This year marks the end of Canada's per vote subsidy. For those who are unaware, the system worked like this: For every vote a party received in a federal election, that party received $2.04 per year for campaigning. This allowed parties to have a small pool of campaign dollars that they didn't have to go out and raise from the public.
Taxes go to pay for all kinds of things, it is not too much to ask that $2 of that money go to democracy itself and to ensuring that the party that represents your views is financially solvent. Ideally, elections should be completely socialized and free of financial contributions from anyone. Democracy should be about the will of the people, not the willingness of the people to spend. An election should be about who has the best ideas, not who can raise the most money.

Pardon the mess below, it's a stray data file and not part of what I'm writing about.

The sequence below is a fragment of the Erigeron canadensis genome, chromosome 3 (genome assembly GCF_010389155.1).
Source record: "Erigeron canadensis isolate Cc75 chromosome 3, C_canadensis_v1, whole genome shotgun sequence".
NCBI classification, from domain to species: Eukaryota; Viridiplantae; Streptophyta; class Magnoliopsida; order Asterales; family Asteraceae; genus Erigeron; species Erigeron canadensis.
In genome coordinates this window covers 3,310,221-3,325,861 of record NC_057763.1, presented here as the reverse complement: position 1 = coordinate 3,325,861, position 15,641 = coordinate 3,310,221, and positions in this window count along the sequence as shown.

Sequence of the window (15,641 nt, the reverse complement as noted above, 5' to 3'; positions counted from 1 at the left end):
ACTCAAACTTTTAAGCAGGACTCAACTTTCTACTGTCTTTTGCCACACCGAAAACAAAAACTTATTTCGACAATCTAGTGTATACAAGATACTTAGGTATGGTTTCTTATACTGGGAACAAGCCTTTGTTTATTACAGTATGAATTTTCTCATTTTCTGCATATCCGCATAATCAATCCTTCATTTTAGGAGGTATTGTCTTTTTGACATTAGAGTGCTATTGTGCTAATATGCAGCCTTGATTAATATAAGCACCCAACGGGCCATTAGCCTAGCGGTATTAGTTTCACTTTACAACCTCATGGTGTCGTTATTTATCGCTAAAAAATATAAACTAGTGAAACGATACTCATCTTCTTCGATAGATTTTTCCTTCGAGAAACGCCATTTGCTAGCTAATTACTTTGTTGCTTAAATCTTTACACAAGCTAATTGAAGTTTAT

The U.S. supreme court is wrong. Money is not the same thing as speech. Sure corporations and interest groups should have the right to make their views known. However, when they make their views known by giving large amounts of money to political candidates and office holders that is bribery, not free expression.
Stephen Harper never liked the per-vote subsidy largely because his party represents large industries and the very wealthy, two groups that have done very well under the Conservative regime. They also happen to be two groups with a lot of money to spend. The large pools of money, combined with other corrupt and anti-democratic practices are the only things that have kept the Harper Tories in power this long.
However, at some point this year we're going to have an election and whoever unseats Harper should put restoring democracy and increasing transparency at (or near) the top of the agenda. Minimizing the importance of donations should be a big part of that overhaul.
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